RBC's custodian adds 27 firms. What's driving growth?
RBC’s custodial business is experiencing a big uptick in business, having signed clearing contracts with 27 new RIAs and broker-dealers since last October, the beginning of the firm’s fiscal year.
“That pace compared to the prior year — it’s almost double,” says Brett Thorne, head of RBC Correspondent Services and RBC Advisor Services.
RBC’s success has been driven in part by its technology offerings, which the firm plans to add to in the coming year, executives say. One of the firm’s tech tools, a three-year-old turnkey platform for planning-oriented advisors, dubbed RBC Black, has played a key role in attracting new customers to the company.
“It drives our prospecting significantly,” says Noel Stave, COO of RBC Correspondent Services and RBC Advisor Services, who oversaw the platform’s construction. “I end up having a lot of conversations with prospects just to talk about this platform.”
RBC is a relatively small player within the custodial marketplace. The firm has only about 95 fee-only RIAs and 190 broker-dealers — a far cry from the over 7,500 RIAs on Schwab’s platform (plus, Schwab is in the process of acquiring one of its largest rivals, TD Ameritrade).
But the custodial business is rapidly changing because of a new wave of consolidation among the biggest players as well as evolving technology offerings that can sway RIAs to try a new custodian. RBC sees a chance to scale by attracting tech-forward and multi-custodial firms.
“I think that will continue to provide opportunities for other players in the market,” Thorne says. “And I think we're one of them.”
On the digital side, RBC is developing a new advisor dashboard based on functionality rather than integrated applications, according to Stave, who says it should be available for beta testing with certain firms at the beginning of next year.
“You won't have to consider what applications you need to launch or where you need to go. The idea is that this would be a one-stop shop,” Stave says. RBC is working with Salesforce and Deloitte to implement the new design, which will include a functionality-based search bar. “If we have to train advisors [what acronyms mean], then we probably haven't done a good job around the experience,” Stave says.
RBC’s Black platform is optional for firms using the custodian and costs $175 a month per advisor. It is built around account aggregator CircleBlack, which pulls in data from banks, retirement plan providers, and other custodians. Black has end-to-end integrations with Riskalyze, Envestnet’s MoneyGuide and Redtail. It operates in one tab on an advisor’s browser, although advisors can open MoneyGuide in a separate tab to work simultaneously.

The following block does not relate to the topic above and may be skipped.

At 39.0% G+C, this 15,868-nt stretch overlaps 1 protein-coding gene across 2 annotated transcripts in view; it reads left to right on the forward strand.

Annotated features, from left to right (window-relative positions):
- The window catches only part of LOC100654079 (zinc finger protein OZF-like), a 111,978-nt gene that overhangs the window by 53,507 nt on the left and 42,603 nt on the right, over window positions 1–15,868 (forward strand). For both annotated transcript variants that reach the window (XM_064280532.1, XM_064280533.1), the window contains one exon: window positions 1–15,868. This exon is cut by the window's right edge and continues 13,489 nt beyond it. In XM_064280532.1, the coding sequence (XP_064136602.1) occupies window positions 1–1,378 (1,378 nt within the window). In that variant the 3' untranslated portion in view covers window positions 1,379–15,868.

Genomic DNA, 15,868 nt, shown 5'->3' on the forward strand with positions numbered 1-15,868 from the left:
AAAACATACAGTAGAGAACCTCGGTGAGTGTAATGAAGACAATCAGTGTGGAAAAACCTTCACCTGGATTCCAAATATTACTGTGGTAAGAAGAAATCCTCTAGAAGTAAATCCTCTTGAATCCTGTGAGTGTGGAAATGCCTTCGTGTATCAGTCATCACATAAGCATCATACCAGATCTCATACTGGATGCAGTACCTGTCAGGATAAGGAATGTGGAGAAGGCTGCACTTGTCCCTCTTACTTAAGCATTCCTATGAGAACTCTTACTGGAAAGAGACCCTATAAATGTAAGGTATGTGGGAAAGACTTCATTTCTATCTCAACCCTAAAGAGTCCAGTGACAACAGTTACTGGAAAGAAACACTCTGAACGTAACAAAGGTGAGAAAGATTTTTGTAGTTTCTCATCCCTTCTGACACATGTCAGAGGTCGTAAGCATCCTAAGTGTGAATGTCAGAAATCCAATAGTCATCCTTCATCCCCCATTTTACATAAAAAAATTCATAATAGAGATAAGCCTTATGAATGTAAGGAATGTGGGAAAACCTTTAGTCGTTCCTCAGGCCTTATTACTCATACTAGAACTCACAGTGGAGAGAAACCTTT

“I think it’s a fantastic platform,” says Greg O’Gara, who researches custodians and their technology at Aite Group. “Because they’re focused on a subset of vendors, and those vendors are tightly integrated into the platform, they can cast some pretty good pricing to RIAs that adopt the solution.”
O’Gara says advisors in general pay anywhere between $6,000 to $12,000 a year for their tech, depending on the custodian, broker-dealer and vendors they use to manage their practice.
RIAs that use RBC typically have at least $500 million in assets, according to Thorne, although the custodian takes on smaller firms that show a growth trajectory. About 70 firms and over 1,000 advisors use RBC Black, according to Thorne and Stave.
RBC Black was the main draw for Centennial Securities, a $1.5 billion hybrid firm that moved its custody to RBC from First Clearing at the end of July, according to senior vice president Ryan Diepstra. Centennial Securities looked at six different custodians and chose RBC largely because of the cost and sophistication of its tech offering, Diepstra says.
“What put us over the hump with RBC was RBC Black,” he says. “We certainly believe that this will help us grow, scale, retain clients and continue to gain trust with new clients.”
Diepstra called all the tech vendors individually to guarantee it would be more affordable to use RBC Black then purchase the technology individually. “It was almost an 80% [discount],” he says, noting that was what RBC had forecasted.